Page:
2014 VFS Holiday-Retrospectacular and Game-Update Bonanza

Hey all, with the end of 2014 fast approaching and a new year around the corner we here at VFS thought it would be nice to look back at the year and highlight everyone’s hard work as well as look forward to 2015! (and put the spotlight on all the new games that have been updated in this websites library!)

When I consider 2014 it’s hard to believe all that has changed since I was in my second term at this time last year. Students have graduated, Staff has come and gone, Alumni have gotten exciting jobs in Vancouver and around the world, a new program that VFS is offering here at the Game Design campus has started: “Programming for Games, Web, & Mobile”, and perhaps most importantly we have made a lot of really cool and exciting games. Five Game Design classes have graduated with one more class, the GD37′s (who are notable for being the first GD class to collaborate with the new Programming program) graduating in the coming weeks.

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Post-Mortem: Misorderly [VFS Student Project]



It’s difficult to explain anything that went right with our project without first explaining everything that went wrong. So for this post-mortem, I’ll be examining the major obstacles we faced in creating the casual action runner that is Misorderly – and what it took to overcome them. I should mention that all points raised here relate to soft skills – design, project management – so if you’re looking for a technical post-mortem, this isn’t it.

Problem 1: Mixed Vision

Misorderly wasn’t our first idea. Originally, our favourite concept was a god game where tiny people wandered around a rubik’s cube planet and each square was a different land form that evolved depending on the other land forms it touched. But at the time, the teachers felt it was more of a toy, than an actual game, so we shelved that idea.

All the other ideas we came up with, only most, and not all of the team loved. And at VFS (Vancouver Film School), you’re encouraged to only go forth with an idea for your final project if everybody loves it. So if I were to go back even further, I’d offer the notion that something that was done incorrectly in our class was team forming. Each person on our team had such different player preferences. To the extent where one of our teaching assistants, Brant Stutheit, suggested that we do an activity where we write down our top 5 favourite games and see which ones we had in common. It took us until our top 20 games to eventually reach consensus – Bioware’s Dragon Age series. We then explored what it was about the series that we enjoyed, and we realized we all liked playing as mages. This was the beginning of Misorderly.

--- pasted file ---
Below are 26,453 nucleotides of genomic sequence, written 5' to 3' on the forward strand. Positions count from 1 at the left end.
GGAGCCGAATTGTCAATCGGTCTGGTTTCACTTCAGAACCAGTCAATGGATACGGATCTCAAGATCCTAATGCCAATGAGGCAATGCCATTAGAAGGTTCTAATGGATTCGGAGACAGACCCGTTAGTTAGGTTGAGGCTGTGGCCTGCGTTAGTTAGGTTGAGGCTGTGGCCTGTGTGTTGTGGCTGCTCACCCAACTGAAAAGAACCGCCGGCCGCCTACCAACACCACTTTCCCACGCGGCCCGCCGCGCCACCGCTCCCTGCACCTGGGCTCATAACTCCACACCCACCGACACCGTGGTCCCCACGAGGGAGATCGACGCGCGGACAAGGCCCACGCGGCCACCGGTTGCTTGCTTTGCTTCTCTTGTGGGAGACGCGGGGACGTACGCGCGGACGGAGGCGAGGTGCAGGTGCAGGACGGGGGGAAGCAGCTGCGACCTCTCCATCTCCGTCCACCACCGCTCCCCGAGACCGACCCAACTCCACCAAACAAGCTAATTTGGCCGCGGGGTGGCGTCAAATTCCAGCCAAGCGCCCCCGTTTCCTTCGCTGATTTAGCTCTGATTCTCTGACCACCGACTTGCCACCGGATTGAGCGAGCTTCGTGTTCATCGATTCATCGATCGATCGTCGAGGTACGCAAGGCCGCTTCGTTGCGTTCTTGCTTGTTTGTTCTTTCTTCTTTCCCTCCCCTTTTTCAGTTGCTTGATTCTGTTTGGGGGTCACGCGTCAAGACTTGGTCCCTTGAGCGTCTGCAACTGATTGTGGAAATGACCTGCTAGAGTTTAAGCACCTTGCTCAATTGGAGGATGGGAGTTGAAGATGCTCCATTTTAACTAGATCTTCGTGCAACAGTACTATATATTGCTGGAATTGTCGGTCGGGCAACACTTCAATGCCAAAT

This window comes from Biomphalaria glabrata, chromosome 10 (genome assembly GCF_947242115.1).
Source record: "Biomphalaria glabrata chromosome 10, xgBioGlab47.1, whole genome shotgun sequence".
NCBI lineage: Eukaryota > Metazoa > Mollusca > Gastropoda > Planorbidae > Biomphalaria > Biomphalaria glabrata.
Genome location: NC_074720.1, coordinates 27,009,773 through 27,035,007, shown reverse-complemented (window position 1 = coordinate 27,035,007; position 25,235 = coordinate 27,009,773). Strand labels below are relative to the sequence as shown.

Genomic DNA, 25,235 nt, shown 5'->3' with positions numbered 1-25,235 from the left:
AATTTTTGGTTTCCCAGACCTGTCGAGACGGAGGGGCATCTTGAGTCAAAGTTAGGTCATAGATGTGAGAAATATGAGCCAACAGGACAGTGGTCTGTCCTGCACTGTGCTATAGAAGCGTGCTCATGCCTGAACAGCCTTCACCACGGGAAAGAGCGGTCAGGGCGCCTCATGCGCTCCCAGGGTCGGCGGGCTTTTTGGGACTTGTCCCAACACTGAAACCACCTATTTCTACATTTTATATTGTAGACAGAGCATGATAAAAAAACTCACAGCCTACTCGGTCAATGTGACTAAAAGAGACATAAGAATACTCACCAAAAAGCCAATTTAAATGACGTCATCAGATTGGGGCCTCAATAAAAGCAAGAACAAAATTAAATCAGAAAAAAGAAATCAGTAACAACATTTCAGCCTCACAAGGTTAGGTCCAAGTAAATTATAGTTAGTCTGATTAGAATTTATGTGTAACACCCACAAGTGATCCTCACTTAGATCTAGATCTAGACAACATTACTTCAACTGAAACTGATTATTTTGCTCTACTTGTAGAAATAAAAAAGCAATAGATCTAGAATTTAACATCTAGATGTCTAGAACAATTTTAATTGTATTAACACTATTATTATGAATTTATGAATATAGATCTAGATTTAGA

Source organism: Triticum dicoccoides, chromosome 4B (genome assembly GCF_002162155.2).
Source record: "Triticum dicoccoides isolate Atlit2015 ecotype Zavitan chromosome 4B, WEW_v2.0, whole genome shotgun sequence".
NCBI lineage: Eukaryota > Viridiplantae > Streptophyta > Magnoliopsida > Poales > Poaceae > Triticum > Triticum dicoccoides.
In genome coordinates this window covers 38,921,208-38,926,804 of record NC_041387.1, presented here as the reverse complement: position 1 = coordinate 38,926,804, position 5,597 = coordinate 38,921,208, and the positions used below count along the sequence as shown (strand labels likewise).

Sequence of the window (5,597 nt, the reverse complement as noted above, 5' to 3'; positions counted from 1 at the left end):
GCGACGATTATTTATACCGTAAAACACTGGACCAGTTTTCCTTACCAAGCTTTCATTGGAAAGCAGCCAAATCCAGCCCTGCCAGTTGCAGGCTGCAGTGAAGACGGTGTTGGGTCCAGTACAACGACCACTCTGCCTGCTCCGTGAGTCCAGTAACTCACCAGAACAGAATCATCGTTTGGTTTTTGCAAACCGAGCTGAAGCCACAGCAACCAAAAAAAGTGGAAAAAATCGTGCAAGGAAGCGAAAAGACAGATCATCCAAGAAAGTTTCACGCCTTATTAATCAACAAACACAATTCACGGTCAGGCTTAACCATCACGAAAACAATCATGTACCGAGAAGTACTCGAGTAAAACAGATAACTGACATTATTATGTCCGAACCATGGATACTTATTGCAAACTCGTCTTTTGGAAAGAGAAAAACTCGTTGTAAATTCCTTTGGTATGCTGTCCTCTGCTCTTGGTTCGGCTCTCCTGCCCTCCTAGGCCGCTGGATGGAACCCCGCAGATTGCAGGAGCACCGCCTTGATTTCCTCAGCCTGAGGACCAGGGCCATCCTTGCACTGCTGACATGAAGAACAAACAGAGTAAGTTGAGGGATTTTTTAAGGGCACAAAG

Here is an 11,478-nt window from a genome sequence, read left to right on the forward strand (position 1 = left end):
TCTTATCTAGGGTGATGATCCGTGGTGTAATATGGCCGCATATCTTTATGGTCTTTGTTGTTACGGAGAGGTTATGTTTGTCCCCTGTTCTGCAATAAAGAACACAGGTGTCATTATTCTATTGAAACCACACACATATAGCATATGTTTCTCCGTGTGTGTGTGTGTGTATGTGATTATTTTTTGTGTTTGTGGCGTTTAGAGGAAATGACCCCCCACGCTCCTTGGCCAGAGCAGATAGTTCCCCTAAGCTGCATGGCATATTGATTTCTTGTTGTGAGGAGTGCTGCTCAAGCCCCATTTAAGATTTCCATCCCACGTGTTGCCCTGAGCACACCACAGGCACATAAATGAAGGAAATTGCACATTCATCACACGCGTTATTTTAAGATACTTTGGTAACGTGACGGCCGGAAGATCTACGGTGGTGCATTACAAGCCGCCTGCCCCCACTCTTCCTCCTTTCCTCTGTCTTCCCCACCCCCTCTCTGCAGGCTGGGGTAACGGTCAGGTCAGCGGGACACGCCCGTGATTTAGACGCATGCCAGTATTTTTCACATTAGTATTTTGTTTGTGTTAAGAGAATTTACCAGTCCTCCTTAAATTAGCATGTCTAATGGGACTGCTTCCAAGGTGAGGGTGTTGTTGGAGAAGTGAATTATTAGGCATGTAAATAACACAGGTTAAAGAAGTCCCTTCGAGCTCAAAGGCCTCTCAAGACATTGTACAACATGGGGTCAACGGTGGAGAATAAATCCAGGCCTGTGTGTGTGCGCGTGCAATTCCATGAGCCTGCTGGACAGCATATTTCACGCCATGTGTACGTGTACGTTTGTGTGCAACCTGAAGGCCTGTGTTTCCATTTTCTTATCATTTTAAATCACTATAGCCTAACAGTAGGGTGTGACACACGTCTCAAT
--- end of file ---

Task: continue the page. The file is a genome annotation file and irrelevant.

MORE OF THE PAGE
We decided to make a game centered on being a mage. So we brainstormed what we each enjoyed about playing as a mage – healing, buffs, spells, support – and we deduced our mage would need a party. But given the scope of 5 months and 5 relatively inexperienced students – how could we manage to capture the essence of the RPGs we loved?

Suggestions were made for things we thought would make our lives easier in production, such as a side-scrolling camera to reduce environment art assets needed. Or a cartoony art style over hyperrealism, to invest in creating more characters versus polishing a fewer number. Or restricted, grid-based movement, to simplify combat. But not everyone was ecstatic about these changes in direction.

Everything I’ve mentioned thus far formed the basis for the mixed vision we had for the majority of production. We were so concerned with placating everybody’s wants that we A) wasted a lot of time in pre-production changing our game concept and B) ended up with a “swamp water” game concept that had too broad of a target audience (not that we were able to accurate pin point what our genre or expected player experience was for the longest time).

Menu Screen

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Brian Wood Memorial Internship goes to Guerric Haché

Congratulations to soon-to-graduate VFS Game Design student Guerric Haché (pictured here with Kelly Gies of Relic Entertainment/Sega)! Guerric was selected for the Brian Wood Memorial Internship with Relic Games!

The Brian Wood Memorial Internship was founded by VFS Game Design and Relic Games in memory of the late Brian Wood, who was Relic’s Company of Heroes Online lead designer. Three Game Design students a year are offered the scholarship for a period of four months. The inaugural internship was awarded in February 2011, to Zach Williams. Other recent winners have included: Andres MolinaMaxwell Hannaman, Isaac Calon, Alex Mueller, Carolina Mastretta, Andy Fedorchuk, and James Dodge.

Guerric Haché, our second winner for 2014, will graduate from the Game Design program on June 26, 2014. His graduating game project, Misorderly, which he developed in collaboration with fellow students Jaymee Mak, Jeremy Katsumata, and Keegan Myra can be found here on the Arcade Games page.


GD34 Pitch and Play

This past Thursday, VFS Game Design once again hosted its Pitch and Play event. The GD34s pitched their games to a full house of industry professionals and VFS alumni. Each team was full of excitement and passion and they showed off the products of their long days and sleepless nights. All of their hard work definitely paid off as each team presented a highly polished game. The attendees were all impressed by the quality of the games, and by how relevant the games were to the current market with some of the games being playable on mobile devices or ready for online play.

Dave Warfield welcoming the guests.

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